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What It Feels Like to Lose a Distant Friend in 2014

September 30th, 2014 5 comments

On Sunday morning, I logged onto Facebook and received terrible news. My friend from Howard University, Shomari Marlon Small died on Friday, September 26 in his native, Jamaica. The cause of his death as of this time is still unclear, and I am waiting to hear more details, which I am sure will come to me similar to the way news of his death came to me: On social media.

Shomari and I met each other as freshmen at Howard University. Coming from California, I wasn’t exposed to too many people like Shomari, which is to say I could probably count on one hand how many true Jamaicans I met prior to arriving at HU. Shomari’s island accent was thick to the point where I chuckled the first time he spoke. I had a lot of growing up to do back then, but Shomari did too because when he heard me speak, he laughed and said, “Yo, where are you from? Why do you talk like that?” I had never been to Jamaica, he had never set foot in California, and both of us were living in D.C., away from our families and all that was familiar for the first time.

Seeing as we were equally alien to not only our surroundings but to each other, we hit it off immediately. Some days, we ate breakfast, lunch, and dinner together. He hipped me to beef patties, I put him up on sushi and raw seaweed my mom would send me in care packages. In those very early days at Howard we became more brothers than friends.

By the beginning of the second semester, Shomari and I still acknowledged one another as close friends, but the dynamic between us wasn’t like the first semester. We grew apart, not in spirit, but socially. By now we adjusted to life at Howard, made more friends who we would be seen with more often, developed other interests that kept us busy. He was a business major, I was a communications major, this meant often times a whole week could by before we ran into each other, since most of our classes were taking place on different parts of campus. Our relationship with one another continued on that path right up until he transferred out of Howard in 2003. We never had a chance to say goodbye to one another.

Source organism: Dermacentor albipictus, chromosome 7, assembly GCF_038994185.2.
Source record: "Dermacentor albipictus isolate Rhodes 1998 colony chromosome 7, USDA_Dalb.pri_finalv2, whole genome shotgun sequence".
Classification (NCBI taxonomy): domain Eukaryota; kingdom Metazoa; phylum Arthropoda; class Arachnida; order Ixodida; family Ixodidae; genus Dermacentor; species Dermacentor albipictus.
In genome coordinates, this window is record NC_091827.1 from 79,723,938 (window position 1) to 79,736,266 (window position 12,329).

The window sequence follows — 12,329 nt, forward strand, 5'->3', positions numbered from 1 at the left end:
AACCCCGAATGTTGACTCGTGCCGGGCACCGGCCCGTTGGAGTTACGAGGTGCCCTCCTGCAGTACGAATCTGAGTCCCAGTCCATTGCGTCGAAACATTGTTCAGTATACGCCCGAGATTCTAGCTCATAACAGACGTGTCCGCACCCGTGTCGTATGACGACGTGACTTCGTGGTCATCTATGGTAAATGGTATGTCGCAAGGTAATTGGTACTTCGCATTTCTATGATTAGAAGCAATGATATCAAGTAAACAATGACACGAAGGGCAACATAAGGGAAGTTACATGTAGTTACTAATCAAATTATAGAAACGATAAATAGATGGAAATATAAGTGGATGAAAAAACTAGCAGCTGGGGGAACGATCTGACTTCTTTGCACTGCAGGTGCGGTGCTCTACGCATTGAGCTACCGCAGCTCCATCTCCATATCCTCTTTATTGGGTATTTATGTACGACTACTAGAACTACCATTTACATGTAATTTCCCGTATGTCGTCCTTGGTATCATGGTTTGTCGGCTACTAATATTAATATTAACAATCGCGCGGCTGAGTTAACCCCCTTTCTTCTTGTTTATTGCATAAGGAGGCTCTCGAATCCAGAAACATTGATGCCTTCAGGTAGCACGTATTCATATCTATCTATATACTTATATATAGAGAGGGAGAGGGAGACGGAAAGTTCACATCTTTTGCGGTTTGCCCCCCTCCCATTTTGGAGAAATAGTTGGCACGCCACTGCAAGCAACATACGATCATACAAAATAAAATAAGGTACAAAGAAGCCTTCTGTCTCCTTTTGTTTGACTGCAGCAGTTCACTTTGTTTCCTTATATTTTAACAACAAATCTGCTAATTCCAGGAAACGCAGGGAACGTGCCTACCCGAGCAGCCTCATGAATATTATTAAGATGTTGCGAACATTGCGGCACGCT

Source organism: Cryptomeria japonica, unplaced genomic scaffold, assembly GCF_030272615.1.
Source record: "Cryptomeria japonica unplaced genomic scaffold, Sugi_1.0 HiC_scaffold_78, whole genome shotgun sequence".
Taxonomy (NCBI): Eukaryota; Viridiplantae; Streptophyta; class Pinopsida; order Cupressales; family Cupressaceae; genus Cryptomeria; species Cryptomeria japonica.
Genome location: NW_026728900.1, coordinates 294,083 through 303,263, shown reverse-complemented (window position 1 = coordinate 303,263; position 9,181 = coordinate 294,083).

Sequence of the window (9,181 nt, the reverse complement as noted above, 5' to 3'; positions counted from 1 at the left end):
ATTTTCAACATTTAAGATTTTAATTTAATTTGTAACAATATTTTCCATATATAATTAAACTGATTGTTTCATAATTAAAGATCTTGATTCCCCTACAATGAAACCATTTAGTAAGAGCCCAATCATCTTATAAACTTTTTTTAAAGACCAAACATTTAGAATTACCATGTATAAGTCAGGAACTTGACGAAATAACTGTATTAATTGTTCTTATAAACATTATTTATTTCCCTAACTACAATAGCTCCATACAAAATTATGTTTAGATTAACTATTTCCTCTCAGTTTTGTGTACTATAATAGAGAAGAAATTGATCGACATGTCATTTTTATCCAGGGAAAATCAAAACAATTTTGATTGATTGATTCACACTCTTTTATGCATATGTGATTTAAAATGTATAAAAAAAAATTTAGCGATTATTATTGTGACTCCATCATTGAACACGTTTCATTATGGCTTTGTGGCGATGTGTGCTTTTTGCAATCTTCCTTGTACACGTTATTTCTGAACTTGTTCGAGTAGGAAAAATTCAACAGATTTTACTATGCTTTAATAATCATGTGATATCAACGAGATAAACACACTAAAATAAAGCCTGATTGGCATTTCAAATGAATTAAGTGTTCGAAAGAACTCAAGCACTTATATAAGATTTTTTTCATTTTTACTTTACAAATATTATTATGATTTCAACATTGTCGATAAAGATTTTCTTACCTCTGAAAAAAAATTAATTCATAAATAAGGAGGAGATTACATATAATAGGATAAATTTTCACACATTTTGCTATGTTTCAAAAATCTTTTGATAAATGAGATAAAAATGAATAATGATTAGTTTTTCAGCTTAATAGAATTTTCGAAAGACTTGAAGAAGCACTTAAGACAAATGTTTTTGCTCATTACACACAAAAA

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The Intimacy of Being a Clumsy Boyfriend

September 26th, 2014 3 comments

When we talk about intimacy, we often conveniently leave out the part about vulnerability. Getting close with our partners requires more than getting naked in front of them, it’s showing imperfections we don’t want anyone to see.

Anyone who has spent a significant amount of time around me knows I’m not nearly as smooth as I appear to be. I know I may come off as someone who is like water because on this blog or on social media, I’m well-spoken, articulate, and quick-witted, but I’m only not clumsy with my words. Physically, in person, I am fidgety, at times unkempt, and have the robotics of a clown. I may sound and at times dress like Stefan, but I move like Urkel.

My clumsiness, my tendency to run into stuff, to break and spill things, to slip and fall without anyone’s help used to not be a big deal. It used to be something I could laugh about and others would too. As a kid, my lack of spatial awareness could be dismissed by older people as cute. Look at Jozen falling over himself, isn’t that adorable?. In high school, I worked as a busboy, and I dropped so many plates as I took them to the dishwasher you would have thought there was a plate-breaking contest happening. Once again, it was laughed off by me and my co-workers.

Like other awkward parts about me, I figured at some point, this would be something I could grow out of. So instead of trying to be a more graceful person, I just worked on other parts of my game. It was social skills over motor skills.

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Other Questions You Can Ask A Victim of Domestic Violence

September 10th, 2014 4 comments